U.S. Department of Education’s Office for Civil Rights Releases New Resources on Students with Disabilities (February 21, 2024)

On February 20, 2024, the U.S. Department of Education’s Office for Civil Rights (OCR) released four new resources with information for students, parents and families, and schools addressing civil rights of students with disabilities, as well as a data snapshot about education access for students with disabilities drawn from OCR’s 2020-21 Civil Rights Data Collection (CRDC).

OCR issued these new resources to inform students with disabilities, and their families and schools, about their legal rights under Section 504 of the Rehabilitation Act of 1973. Section 504 prohibits discrimination against students with disabilities by institutions that accept federal financial assistance, which includes almost all public schools and public and private institutions of higher education.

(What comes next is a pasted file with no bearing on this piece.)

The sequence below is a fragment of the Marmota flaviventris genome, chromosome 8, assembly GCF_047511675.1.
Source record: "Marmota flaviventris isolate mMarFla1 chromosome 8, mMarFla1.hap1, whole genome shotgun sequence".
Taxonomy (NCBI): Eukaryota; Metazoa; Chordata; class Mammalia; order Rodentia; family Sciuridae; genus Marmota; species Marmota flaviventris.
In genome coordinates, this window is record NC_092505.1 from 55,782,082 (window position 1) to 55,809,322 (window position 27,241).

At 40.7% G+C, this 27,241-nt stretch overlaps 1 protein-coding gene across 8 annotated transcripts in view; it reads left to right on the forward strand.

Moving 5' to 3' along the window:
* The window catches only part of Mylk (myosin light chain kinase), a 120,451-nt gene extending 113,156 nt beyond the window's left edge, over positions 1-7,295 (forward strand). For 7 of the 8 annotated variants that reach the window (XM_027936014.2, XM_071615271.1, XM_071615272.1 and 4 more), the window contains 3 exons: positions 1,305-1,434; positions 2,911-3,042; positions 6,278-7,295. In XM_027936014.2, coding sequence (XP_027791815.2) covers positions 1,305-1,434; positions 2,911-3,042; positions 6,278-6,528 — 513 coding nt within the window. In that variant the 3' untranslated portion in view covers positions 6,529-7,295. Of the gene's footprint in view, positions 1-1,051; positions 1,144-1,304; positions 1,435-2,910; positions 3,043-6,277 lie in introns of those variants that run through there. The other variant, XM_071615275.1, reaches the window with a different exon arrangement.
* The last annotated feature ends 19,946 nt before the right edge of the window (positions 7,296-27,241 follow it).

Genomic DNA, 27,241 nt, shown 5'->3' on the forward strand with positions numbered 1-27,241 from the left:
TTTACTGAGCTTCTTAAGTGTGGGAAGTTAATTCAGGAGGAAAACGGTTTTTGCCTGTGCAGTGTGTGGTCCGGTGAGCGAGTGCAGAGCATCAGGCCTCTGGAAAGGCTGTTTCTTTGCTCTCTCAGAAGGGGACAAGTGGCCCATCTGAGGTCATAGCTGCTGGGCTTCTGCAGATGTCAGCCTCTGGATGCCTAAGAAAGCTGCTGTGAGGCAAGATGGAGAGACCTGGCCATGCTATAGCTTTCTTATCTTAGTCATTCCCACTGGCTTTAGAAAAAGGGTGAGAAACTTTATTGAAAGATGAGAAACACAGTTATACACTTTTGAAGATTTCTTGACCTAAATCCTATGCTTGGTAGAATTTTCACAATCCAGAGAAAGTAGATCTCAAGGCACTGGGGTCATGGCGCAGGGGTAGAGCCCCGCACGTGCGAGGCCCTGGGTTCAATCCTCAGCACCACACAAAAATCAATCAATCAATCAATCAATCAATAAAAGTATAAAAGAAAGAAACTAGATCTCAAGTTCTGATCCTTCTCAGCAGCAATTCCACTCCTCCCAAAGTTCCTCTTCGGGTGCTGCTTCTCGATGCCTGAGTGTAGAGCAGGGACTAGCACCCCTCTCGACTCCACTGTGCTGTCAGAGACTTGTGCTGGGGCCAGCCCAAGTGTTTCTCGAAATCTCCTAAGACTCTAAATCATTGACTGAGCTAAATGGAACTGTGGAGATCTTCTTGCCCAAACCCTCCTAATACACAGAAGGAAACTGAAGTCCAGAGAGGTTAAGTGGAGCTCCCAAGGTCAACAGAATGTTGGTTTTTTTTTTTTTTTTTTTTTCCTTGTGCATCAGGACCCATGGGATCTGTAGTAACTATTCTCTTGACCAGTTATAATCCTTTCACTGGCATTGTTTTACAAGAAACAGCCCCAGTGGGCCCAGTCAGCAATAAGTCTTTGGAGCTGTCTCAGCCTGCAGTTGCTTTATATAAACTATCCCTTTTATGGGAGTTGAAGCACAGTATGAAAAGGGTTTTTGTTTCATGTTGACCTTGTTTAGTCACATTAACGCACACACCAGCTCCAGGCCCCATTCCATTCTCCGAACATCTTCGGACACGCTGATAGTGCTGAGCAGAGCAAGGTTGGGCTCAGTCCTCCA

“We issued these new resources to give students, including those with asthma, diabetes, food allergies, and GERD, as well as their families and schools, important tools to understand when and how they are protected by federal disability rights laws,” said Assistant Secretary for Civil Rights Catherine E. Lhamon.

OCR’s new CRDC data snapshot reports that 8.4 million students with disabilities accounted for 17% of the overall public school enrollment in the 2020-21 school year, the most recent school year for which the Department has civil rights data. Three percent (1.6 million) of the overall student enrollment were students with disabilities who received educational aids and services under Section 504 only. 

The Department’s National Center for Education Statistics estimates that students with disabilities accounted for 21% of undergraduates and 11% of postbaccalaureate students in the 2019-20 school year.